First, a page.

Accommodating real-world problems to a machine-learning algorithm is a challenging task. Different problems will lend themselves to different algorithms. Machine learning teams are still struggling to take advantage of ML due to challenges with inflexible frameworks, lack of reproducibility, collaboration issues, and immature software tools. In order to overcome these challenges, developers are leaning towards open source AI/ML technologies that are more standardized. Open source platforms like TensorFlow, Theano, Caffe has comprehensive, flexible ecosystem of tools, libraries and community resources that lets developers easily build and deploy ML powered applications.
In addition to the ML algorithm, an important development is the emergence of machine-learning inference servers (aka inference engines and inference servers). The machine learning inference server executes the model algorithm and returns the inference output. Machine learning and deep learning models are exploiting the power of Graphics Processing Units (GPU) in the cloud to speed up training. Mainstream cloud providers such as AWS, and Microsoft Azure are offering GPU as a service. With the Vision AI Development Kit, one can easily combine the Azure Machine Learning service from Microsoft and the edge computing power of the Vision Intelligence Platform from Qualcomm Technologies. The kit contains the Microsoft Azure IoT Edge runtime and the Qualcomm Neural Processing SDK for AI which makes it easy to take models trained in the cloud and run hardware-accelerated inference at the intelligent edge. The kit runs models built using Microsoft Azure Machine Learning (AML). It also runs other Azure services like Azure Stream Analytics, Azure Functions, Azure Cognitive Services and Azure SQL Server for edge analytics and AI processing.
IoT solutions comes with lots of benefits and risks. Niche technology companies are adopting and promoting Internet of Things as a means to make your daily lives better and easier through billions of ‘smart’ IoT devices but at the same time, IT Security Professionals are considering it unnecessary and too risky due to user privacy and data security issues of the IoT Devices. According to the results of recent Altman Vilandrie & Company Survey of 397 IT executives across 19 industries, almost half of all U.S. companies that use IoT devices have been hit by a security breach in 2017. Secure and encrypted data handling is an extremely sensitive factor that needs to be accounted while deploying IoT solutions. There are out-of-the-box Security Information and Event Management (SIEM) like Splunk’s analytics-driven security operation suite that are deployed for various Industrial IoT solutions to tackle real-time security monitoring, advanced threat detection, forensics and incident management.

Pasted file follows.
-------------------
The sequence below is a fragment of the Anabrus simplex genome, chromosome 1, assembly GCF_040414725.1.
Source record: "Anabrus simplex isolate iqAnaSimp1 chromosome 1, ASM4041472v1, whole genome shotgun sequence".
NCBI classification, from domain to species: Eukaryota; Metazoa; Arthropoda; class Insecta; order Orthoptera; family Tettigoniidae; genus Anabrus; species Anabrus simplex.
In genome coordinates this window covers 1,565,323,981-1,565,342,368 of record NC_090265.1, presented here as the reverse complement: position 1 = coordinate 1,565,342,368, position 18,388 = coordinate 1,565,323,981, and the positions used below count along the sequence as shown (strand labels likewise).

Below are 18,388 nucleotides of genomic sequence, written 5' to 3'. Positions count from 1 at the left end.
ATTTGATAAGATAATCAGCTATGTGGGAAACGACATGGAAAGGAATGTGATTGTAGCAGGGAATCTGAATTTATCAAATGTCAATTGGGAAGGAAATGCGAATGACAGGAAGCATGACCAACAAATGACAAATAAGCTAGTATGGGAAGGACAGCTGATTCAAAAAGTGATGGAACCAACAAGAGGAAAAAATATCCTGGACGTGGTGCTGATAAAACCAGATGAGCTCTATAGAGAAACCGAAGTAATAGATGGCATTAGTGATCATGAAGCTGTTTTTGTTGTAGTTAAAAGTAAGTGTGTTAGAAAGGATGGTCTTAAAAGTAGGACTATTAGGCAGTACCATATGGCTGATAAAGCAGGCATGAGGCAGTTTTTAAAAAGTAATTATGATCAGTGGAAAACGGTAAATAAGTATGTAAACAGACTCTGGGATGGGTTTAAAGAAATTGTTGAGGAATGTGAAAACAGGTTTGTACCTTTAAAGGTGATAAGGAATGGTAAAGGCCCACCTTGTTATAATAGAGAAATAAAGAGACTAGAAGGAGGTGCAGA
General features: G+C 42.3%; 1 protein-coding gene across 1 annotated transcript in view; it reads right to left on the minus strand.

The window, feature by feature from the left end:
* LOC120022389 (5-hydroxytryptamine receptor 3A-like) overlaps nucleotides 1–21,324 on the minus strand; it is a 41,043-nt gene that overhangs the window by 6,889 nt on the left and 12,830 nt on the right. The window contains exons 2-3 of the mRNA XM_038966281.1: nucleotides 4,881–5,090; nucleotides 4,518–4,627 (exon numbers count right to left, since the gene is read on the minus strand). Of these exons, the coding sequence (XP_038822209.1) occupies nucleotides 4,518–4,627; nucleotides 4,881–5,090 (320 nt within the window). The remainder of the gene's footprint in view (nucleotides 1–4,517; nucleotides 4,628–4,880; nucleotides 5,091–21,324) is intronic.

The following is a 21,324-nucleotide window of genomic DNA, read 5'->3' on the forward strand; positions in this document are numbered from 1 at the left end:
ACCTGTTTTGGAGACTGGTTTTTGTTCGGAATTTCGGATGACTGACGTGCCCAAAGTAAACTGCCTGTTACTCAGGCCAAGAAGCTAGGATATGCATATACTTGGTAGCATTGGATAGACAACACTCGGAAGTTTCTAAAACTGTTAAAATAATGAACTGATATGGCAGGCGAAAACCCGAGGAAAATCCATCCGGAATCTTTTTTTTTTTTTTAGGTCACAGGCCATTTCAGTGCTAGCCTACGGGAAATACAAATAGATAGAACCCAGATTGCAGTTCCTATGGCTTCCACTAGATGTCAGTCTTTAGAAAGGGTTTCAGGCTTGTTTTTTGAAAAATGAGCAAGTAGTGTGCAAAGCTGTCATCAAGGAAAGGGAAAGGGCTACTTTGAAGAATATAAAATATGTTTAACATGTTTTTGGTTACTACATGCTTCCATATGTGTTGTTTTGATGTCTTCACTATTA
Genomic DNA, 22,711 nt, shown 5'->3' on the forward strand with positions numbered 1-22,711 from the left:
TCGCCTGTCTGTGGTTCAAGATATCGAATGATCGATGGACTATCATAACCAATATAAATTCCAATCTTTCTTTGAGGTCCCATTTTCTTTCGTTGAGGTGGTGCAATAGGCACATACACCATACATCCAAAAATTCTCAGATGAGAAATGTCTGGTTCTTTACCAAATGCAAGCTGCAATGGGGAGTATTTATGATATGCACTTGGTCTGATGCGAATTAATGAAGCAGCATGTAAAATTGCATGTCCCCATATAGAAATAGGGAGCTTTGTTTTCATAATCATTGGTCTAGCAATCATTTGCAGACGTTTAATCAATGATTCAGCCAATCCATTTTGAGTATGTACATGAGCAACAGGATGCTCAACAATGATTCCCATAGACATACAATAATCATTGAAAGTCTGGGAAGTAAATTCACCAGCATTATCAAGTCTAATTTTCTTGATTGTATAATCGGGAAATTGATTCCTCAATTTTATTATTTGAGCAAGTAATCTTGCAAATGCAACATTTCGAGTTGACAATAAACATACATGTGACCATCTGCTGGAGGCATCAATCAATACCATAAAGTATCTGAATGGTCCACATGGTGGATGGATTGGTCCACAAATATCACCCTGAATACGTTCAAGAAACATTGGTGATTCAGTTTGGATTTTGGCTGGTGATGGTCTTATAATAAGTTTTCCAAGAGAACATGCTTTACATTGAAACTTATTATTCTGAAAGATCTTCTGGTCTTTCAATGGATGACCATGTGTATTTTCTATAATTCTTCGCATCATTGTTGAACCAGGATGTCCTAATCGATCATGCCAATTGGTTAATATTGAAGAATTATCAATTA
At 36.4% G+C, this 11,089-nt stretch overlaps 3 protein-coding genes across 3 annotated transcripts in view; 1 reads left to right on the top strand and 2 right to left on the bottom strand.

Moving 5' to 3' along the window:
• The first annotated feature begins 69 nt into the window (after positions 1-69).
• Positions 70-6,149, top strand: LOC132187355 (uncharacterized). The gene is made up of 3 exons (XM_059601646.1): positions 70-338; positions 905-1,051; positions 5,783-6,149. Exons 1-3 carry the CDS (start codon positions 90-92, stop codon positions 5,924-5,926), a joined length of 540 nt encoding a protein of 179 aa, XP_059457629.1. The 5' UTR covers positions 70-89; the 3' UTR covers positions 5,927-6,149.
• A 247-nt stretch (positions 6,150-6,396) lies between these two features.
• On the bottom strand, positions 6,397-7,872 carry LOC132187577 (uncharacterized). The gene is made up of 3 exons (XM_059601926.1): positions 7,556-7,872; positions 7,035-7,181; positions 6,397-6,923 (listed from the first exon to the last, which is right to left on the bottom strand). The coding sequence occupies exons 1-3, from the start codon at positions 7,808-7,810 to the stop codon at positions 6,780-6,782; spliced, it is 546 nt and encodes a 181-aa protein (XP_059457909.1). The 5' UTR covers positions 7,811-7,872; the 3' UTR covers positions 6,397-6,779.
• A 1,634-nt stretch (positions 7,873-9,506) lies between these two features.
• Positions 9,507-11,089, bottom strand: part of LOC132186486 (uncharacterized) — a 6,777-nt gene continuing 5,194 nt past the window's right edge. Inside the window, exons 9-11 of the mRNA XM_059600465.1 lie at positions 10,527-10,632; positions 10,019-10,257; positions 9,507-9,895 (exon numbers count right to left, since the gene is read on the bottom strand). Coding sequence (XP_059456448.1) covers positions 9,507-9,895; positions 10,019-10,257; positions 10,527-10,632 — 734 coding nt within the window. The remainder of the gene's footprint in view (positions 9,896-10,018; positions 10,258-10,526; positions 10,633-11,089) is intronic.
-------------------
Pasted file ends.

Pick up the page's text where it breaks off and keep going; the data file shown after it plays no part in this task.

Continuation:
There are also industry specific compliance that need to be adhered while development. In healthcare organizations, where laws regulate protected health information (PHI), it is critical to understand implications of cloud adoption for privacy, security, and regulatory compliance. To eliminate this problem, Microsoft has recently launched Azure healthcare AI blueprint. The Azure Security and Compliance Blueprint – HIPAA/HITRUST Health Data and AI enables deployment of platform-as-a-solution to demonstrate how to securely capture, transmit, store, and analyze health data as per industry compliance requirements.
If you would like to know more about the Vision AI Development Kit we encourage you to view the webinar “IoT in Action – the AI Camera” hosted by Microsoft and eInfochips, an Arrow company. At the same time, if you are looking for technical support for deploying AI models leveraging Azure Machine Learning for your next-gen intelligent IoT solution, please feel free to contact us.